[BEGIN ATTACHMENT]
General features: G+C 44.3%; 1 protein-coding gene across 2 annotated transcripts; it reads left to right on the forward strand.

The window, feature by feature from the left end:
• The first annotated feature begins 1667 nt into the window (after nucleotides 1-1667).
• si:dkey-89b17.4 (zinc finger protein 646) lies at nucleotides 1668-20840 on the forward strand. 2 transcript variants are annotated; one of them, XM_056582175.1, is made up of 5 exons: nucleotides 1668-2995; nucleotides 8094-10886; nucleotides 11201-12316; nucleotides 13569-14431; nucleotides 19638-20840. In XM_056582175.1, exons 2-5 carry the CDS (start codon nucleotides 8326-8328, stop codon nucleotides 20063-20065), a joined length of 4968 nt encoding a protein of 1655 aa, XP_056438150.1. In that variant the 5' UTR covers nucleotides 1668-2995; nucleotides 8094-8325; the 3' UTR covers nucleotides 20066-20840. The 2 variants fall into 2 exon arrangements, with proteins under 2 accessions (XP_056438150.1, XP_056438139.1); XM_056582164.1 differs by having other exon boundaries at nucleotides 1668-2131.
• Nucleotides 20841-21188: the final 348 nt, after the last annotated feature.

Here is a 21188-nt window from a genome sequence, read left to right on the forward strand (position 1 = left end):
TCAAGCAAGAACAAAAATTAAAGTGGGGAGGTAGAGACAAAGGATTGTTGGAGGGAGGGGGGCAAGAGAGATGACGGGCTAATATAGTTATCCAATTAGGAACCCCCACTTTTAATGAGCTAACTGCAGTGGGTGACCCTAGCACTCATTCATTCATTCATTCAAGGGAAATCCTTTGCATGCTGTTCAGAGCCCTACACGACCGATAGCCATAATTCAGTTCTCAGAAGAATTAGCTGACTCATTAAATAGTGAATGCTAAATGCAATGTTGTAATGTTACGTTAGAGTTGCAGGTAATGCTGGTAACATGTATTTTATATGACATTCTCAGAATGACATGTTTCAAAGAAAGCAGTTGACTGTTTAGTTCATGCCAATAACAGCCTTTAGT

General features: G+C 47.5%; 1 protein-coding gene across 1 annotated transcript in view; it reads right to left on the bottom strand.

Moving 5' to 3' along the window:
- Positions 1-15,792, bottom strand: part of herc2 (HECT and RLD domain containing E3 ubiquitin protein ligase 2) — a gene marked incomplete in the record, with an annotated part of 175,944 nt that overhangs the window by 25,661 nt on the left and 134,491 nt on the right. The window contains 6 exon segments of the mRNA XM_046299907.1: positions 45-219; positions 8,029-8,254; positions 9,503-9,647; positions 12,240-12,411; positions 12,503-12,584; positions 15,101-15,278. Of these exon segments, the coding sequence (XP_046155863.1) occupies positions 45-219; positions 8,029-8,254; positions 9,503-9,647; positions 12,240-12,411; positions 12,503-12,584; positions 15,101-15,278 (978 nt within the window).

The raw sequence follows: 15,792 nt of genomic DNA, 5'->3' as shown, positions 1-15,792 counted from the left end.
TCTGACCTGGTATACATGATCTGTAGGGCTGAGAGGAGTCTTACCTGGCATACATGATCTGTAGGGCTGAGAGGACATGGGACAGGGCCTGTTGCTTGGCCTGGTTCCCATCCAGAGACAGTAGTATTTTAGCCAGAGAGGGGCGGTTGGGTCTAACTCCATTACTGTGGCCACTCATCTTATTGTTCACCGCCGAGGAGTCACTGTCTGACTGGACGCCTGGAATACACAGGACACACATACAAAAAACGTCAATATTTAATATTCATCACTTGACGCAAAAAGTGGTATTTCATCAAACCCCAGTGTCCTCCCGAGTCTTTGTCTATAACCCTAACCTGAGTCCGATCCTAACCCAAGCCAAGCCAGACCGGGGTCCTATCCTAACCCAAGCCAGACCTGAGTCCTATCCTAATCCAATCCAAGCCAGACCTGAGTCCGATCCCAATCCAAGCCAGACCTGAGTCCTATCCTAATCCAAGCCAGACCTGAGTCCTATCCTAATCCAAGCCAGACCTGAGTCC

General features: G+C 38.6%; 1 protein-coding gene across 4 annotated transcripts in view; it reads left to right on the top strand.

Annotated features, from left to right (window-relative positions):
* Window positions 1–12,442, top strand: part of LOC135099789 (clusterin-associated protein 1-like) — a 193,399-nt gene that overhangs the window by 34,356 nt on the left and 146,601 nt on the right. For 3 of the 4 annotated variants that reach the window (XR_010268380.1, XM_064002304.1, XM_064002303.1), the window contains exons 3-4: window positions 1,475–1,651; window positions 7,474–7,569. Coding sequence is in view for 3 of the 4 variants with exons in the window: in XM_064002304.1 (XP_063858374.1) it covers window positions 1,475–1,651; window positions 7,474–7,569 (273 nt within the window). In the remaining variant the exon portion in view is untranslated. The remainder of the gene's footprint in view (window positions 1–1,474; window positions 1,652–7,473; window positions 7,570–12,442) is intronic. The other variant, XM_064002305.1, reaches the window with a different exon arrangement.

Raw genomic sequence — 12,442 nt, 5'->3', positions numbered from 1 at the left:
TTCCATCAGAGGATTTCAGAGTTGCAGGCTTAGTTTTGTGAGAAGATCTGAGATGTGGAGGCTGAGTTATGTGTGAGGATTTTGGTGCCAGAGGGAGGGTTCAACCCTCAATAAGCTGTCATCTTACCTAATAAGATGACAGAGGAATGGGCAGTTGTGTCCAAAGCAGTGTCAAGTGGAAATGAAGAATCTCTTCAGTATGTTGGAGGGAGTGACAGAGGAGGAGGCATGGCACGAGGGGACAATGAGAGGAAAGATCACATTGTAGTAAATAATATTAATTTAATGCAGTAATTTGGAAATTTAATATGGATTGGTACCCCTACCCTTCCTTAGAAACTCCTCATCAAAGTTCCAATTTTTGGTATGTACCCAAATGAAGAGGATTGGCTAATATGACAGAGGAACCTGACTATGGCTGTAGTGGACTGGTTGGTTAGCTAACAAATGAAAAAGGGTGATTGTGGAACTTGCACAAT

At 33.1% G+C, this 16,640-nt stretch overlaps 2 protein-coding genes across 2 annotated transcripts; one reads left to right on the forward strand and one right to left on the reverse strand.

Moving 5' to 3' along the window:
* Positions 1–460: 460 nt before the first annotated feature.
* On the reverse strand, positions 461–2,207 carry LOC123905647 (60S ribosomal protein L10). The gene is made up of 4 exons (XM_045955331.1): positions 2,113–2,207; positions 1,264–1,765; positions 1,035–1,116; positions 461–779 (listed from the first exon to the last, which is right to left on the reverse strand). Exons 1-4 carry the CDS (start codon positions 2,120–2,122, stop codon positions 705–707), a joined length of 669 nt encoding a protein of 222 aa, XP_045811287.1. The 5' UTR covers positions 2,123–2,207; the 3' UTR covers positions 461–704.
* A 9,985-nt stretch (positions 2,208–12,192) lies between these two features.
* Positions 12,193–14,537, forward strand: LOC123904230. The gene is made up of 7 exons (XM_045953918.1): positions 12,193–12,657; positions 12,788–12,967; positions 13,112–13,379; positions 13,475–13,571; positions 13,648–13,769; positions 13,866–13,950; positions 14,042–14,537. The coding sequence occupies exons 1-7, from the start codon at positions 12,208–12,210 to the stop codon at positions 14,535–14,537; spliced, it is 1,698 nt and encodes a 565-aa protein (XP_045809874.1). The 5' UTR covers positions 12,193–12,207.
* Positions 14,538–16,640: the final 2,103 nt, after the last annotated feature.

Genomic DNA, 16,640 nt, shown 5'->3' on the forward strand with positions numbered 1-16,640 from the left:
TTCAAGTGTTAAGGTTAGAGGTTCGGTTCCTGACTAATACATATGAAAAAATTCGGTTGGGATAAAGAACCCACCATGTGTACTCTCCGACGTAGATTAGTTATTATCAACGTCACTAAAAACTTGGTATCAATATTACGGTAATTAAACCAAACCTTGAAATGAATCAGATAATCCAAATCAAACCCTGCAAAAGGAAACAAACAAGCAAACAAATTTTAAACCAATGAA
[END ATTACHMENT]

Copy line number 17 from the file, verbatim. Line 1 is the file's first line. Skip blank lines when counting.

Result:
TTCCATCAGAGGATTTCAGAGTTGCAGGCTTAGTTTTGTGAGAAGATCTGAGATGTGGAGGCTGAGTTATGTGTGAGGATTTTGGTGCCAGAGGGAGGGTTCAACCCTCAATAAGCTGTCATCTTACCTAATAAGATGACAGAGGAATGGGCAGTTGTGTCCAAAGCAGTGTCAAGTGGAAATGAAGAATCTCTTCAGTATGTTGGAGGGAGTGACAGAGGAGGAGGCATGGCACGAGGGGACAATGAGAGGAAAGATCACATTGTAGTAAATAATATTAATTTAATGCAGTAATTTGGAAATTTAATATGGATTGGTACCCCTACCCTTCCTTAGAAACTCCTCATCAAAGTTCCAATTTTTGGTATGTACCCAAATGAAGAGGATTGGCTAATATGACAGAGGAACCTGACTATGGCTGTAGTGGACTGGTTGGTTAGCTAACAAATGAAAAAGGGTGATTGTGGAACTTGCACAAT